Where’s the Outrage?

Do your remember the Nataline Sarkisyan story? The young woman needed a liver transplant which, if all went well, would extend her life by six months.

UCLA doctors put her on a list for a liver transplant Dec. 6 and a liver became available four days later, the family said. Her doctors told Cigna in a letter that patients in similar situations had a 65% chance of living six months if they received a liver transplant.

But the transplant was not done because Cigna deemed it experimental in Nataline’s case and refused to pay for it.

This became the cause celeb for those who want government managed health care and was pointed out as something which would never happen if the government was in charge. CIGNA eventually gave in to the intense pressure from outside groups and approved the surgery, but it was too late and Nataline Sarkisyan died.

CIGNA was lambasted for its decision, called cruel and heartless, the poster company of all of what is wrong with the health care system of this country and cited as a reason why we need government intervention.

However, a week or two ago a government system was highlighted making essentially the same decision. Canada chose to deport, rather than treat, a terminal cancer patient from the Philippines:

A nanny with terminal cancer in Toronto has been ordered back to her native country because of healthcare costs to the Canadian government.

Juana Tejada, 38, was diagnosed with colon cancer in 2006 after arriving on a federal three-year work permit as a live-in caregiver in 2003, but the disease has spread to her lungs, and she is now diagnosed as a terminal Stage Four cancer patient, the Toronto Star reported Monday.

Tejada asked Citizenship and Immigration Canada to reconsider her visa renewal but a letter from the agency denied the request.

“In the opinion of a medical officer, this health condition might reasonably be expected to cause excessive demand on health and social services,” the letter said.

Nary a peep from the “government health care” crowd. Afterall, it’s Canada. But Canada simply stated the reality of the case – the treatment cost would be excessive and provide no real benefit in terms of final outcome.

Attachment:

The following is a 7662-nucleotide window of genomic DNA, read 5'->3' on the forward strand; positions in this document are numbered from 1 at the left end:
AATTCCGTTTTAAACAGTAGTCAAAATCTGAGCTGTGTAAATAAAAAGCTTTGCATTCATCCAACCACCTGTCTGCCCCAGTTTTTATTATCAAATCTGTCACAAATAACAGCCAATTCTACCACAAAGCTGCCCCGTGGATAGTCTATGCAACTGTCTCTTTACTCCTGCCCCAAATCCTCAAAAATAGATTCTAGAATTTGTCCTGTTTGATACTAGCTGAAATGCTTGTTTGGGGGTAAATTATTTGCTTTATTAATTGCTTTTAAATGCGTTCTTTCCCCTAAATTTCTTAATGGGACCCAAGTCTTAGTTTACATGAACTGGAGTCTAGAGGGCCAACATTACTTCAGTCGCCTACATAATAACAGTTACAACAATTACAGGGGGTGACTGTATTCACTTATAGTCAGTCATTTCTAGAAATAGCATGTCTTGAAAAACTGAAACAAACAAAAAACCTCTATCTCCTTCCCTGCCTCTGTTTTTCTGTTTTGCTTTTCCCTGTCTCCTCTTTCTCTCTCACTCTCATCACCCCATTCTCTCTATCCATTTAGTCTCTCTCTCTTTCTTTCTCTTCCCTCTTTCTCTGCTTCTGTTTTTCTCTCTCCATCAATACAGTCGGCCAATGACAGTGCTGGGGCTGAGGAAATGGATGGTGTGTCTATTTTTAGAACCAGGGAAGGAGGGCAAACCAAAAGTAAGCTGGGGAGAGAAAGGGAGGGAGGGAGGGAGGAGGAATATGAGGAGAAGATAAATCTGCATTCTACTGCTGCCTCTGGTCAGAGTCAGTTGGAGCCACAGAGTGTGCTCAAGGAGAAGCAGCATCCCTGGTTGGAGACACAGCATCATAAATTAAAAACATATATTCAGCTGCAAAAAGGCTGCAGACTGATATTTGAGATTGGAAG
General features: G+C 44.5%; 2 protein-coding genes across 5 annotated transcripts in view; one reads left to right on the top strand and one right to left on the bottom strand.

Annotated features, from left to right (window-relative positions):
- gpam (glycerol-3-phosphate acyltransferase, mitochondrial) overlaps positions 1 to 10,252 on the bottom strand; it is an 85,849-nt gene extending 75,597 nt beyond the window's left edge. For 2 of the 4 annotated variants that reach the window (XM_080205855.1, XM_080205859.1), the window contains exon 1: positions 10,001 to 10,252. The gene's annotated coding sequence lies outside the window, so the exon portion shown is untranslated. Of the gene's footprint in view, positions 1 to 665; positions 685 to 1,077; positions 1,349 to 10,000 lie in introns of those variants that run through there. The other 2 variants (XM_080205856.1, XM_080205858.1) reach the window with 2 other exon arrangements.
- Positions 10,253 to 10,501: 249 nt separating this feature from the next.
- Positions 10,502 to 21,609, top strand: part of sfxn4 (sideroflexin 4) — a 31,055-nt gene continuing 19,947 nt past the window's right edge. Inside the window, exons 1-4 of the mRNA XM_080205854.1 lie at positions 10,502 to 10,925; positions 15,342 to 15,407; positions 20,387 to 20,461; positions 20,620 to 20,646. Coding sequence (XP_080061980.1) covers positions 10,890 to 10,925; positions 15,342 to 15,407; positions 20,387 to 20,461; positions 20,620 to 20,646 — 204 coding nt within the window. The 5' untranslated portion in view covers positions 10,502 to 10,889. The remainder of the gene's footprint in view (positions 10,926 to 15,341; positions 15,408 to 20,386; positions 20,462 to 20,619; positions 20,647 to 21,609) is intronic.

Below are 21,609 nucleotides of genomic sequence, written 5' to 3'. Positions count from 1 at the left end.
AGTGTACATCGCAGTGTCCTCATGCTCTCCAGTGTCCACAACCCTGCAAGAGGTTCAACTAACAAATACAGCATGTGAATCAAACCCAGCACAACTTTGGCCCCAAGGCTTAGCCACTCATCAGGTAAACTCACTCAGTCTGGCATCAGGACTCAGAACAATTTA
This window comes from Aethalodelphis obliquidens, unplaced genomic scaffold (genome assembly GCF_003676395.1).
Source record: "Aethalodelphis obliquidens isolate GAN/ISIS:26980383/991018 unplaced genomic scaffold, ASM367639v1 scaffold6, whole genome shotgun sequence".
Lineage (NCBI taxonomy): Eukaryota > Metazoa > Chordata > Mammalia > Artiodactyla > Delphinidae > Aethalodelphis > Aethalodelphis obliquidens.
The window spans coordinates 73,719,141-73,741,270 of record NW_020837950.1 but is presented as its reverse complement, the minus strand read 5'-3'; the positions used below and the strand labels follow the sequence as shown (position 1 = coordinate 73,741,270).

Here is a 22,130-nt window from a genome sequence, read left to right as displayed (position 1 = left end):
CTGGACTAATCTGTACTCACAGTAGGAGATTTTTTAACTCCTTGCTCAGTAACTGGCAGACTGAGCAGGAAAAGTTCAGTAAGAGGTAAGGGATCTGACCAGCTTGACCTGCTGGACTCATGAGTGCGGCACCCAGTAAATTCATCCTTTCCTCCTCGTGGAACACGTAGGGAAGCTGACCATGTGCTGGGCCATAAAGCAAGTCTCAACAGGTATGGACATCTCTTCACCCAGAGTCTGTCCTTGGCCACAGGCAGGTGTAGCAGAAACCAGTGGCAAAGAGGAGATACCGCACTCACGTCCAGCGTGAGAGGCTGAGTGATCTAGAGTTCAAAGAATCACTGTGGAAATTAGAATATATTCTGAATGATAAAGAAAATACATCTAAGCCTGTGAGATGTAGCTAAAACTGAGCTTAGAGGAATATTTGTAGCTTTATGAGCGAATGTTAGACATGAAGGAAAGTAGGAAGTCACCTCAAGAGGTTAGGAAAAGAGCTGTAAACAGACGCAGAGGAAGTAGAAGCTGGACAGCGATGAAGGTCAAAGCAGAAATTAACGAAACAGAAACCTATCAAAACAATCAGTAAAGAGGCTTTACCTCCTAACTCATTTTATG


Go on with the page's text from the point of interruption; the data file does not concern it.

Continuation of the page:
Now comes a story out of Oregon which ought to dispel all remaining doubts that the bottom line will drive a government run health care system just as it does any private one. Rationing of some sort will exist in any system:

Lung cancer patient, Barbara Wagner, was recently notified that her oncologist-prescribed medication that would slow the growth of cancer would not be covered by the Oregon Health Plan; the plan, however, she was informed, would cover doctor-assisted suicide should she wish to kill herself.

Treatment of advanced cancer that is meant to prolong life, or change the course of this disease, is not a covered benefit of the Oregon Health Plan,” read the letter notifying Wagner of the health plan’s decision.

Wagner says she was shocked by the decision. “To say to someone, we’ll pay for you to die, but not pay for you to live, it’s cruel,” she told the Register-Guard. “I get angry. Who do they think they are?”

Well who they are, ma’am, is your sole provider of insurance from whom you have no appeal.

Read that bold line again and tell me the difference between what CIGNA decided and what Canada and the government run Oregon Health Plan decided?

On the whole, not a bit of difference that I see.

So where are all the articles about how awful this decision is? Where are the protests and angry denunciations?

Nowhere to be found.

The irony? The pharmaceutical company that makes the cancer drug that Wagner needs has called her and offered it to her free of charge.

Oregon health care providers say they’ve seen a noticable change in how Oregon’s Health Services Commission has been willing to treat recurrent cancer in the state.

They won’t pay to treat you, but they will pay to kill you – “legally” of course.

Wesley J. Smith, a prominent conservative bioethicist, says that he was not surprised by the events.

“We have been warning for years that this was a possibility in Oregon. Medicaid is rationed, meaning that some treatments are not covered. But assisted suicide is always covered. And now, Barbara Wagner was faced with that very scenario.”

Brave new world, isn’t it?

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